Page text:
In aortic dissection, a tear in the tunica intima permits blood to enter the tunica media, leading to vessel wall dilation resembling an aneurysm and the creation of true and false lumens. The most critical risk factor for this condition is chronic hypertension, although acute elevations in blood pressure, as with cocaine or amphetamine use, can also precipitate it. The condition predominantly occurs in older males, typically > 60. Genetic syndromes like Marfan syndrome, characterized by a mutation in fibrillin leading to defective elastic tissue, and Ehlers-Danlos, involving disorders of Type III collagen production, predispose younger individuals to aortic dissection.
Iatrogenic factors, such as cardiac catheterization, can also damage the intimal layer, leading to aortic dissection. The condition is frequently associated with intimal damage and vessel wall weakening, often seen in aortic aneurysms. Cystic medial degeneration, a process leading to mucoid degeneration of the medial smooth muscle layer, further weakens the vessel walls, making them more prone to aortic dissection. Anatomically, dissections most commonly occur in the aortic arch, with up to 30% of thoracic aortic dissections taking place at the takeoff of the left subclavian artery, an area subjected to high hemodynamic stress.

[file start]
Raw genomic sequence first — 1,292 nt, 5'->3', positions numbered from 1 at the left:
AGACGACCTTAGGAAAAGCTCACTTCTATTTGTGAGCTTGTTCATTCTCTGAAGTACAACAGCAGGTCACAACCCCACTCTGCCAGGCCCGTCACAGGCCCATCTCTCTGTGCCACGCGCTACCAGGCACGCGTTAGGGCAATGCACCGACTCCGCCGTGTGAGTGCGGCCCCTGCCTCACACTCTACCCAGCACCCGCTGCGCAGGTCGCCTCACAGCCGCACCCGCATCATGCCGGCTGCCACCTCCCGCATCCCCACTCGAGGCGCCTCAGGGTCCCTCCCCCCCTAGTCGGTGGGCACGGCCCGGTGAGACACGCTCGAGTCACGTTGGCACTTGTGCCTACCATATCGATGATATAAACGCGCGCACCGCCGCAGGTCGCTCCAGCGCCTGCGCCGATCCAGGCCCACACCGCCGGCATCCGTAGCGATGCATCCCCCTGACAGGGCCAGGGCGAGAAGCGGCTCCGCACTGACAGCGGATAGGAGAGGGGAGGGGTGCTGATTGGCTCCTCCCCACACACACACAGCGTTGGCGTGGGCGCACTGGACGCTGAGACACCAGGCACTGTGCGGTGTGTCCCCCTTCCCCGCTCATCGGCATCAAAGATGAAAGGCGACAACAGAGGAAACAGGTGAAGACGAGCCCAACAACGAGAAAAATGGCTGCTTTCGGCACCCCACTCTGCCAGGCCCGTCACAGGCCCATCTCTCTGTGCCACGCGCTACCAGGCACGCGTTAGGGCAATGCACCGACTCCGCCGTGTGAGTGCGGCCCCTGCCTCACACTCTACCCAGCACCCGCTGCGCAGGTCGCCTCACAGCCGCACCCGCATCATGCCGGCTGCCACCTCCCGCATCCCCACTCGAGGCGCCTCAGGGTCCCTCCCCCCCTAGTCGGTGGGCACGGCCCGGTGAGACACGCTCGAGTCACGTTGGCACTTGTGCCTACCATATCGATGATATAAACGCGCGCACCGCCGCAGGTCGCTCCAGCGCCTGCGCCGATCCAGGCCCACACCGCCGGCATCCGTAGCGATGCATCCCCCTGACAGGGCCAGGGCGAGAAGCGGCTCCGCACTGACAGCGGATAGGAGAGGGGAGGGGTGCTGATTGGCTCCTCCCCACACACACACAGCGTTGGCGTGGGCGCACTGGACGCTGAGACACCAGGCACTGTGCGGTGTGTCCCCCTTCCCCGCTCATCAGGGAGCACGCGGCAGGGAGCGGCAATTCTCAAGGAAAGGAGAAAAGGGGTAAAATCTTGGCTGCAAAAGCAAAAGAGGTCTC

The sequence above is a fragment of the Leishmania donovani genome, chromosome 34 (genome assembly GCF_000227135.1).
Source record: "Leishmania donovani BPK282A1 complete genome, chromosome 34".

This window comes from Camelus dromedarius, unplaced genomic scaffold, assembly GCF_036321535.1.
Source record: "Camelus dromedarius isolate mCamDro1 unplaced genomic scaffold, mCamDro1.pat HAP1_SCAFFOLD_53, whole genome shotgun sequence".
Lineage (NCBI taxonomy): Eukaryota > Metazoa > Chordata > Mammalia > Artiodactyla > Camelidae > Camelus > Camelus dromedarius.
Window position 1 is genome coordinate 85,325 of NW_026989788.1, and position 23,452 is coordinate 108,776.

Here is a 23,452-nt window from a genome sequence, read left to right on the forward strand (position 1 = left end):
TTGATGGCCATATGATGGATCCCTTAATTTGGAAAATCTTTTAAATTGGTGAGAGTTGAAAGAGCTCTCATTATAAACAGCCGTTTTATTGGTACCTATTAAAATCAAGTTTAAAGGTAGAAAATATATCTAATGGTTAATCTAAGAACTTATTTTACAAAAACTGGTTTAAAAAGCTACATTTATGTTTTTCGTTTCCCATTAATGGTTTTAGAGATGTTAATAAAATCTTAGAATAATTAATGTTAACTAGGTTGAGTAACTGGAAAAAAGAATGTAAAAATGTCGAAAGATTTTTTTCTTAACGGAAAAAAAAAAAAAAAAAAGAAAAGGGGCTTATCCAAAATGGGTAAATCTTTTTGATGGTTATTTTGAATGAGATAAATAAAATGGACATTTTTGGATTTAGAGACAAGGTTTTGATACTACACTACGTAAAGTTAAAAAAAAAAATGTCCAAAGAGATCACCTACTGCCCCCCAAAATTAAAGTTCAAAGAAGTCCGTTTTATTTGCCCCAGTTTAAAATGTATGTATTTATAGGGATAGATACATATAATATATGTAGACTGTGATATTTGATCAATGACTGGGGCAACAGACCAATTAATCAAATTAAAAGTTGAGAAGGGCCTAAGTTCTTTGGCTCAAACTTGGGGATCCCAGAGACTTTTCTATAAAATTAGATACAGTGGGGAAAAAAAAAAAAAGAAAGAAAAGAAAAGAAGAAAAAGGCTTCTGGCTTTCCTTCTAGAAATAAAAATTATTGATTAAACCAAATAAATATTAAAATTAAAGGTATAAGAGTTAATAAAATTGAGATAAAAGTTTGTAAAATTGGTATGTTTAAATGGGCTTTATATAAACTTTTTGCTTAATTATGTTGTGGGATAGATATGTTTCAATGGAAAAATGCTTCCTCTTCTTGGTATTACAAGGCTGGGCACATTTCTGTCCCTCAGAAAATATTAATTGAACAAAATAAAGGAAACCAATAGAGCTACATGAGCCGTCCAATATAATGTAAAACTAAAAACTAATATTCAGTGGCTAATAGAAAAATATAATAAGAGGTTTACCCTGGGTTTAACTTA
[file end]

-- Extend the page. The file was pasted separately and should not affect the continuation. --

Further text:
Classification of aortic dissections utilizes the Stanford and DeBakey systems. In the Stanford system, those involving the ascending aorta are classified as type A, including those that extend to the descending aorta. Dissections involving only the descending aorta are classified as type B. In the DeBakey system, aneurysms involving both the ascending and descending aorta are type I, those in the ascending aorta alone are type II, and those in the descending aorta, distal to the left subclavian artery, are type III. Clinically, descending thoracic aortic dissections (type B or III) often present with tearing back or posterior chest pain, most commonly between the scapulae. In contrast, ascending thoracic aortic dissections (type I, II, or A) frequently manifest as tearing anterior chest pain radiating to the back.
Clinical presentation varies based on the type of aortic dissection and the vessels involved. Ascending thoracic aortic dissections often manifest as anterior chest pain radiating to the back and can result in complications such as myocardial ischemia leading to MI. They may also expand proximally, causing dilation of the aortic annulus and acute aortic regurgitation, which manifests as a new onset decrescendo diastolic murmur and can lead to acute heart failure and cardiogenic shock. In extreme cases, ascending dissections may rupture into the pericardium, resulting in cardiac tamponade.
On the other hand, descending thoracic dissections usually present with posterior chest pain and can extend to occlude carotid arteries, leading to reduced cerebral blood flow, syncope, ischemia, and ischemic stroke. Aortic dissections can even extend to the aortic bifurcation and occlude the iliac arteries, causing pulselessness and ischemia in the lower extremities.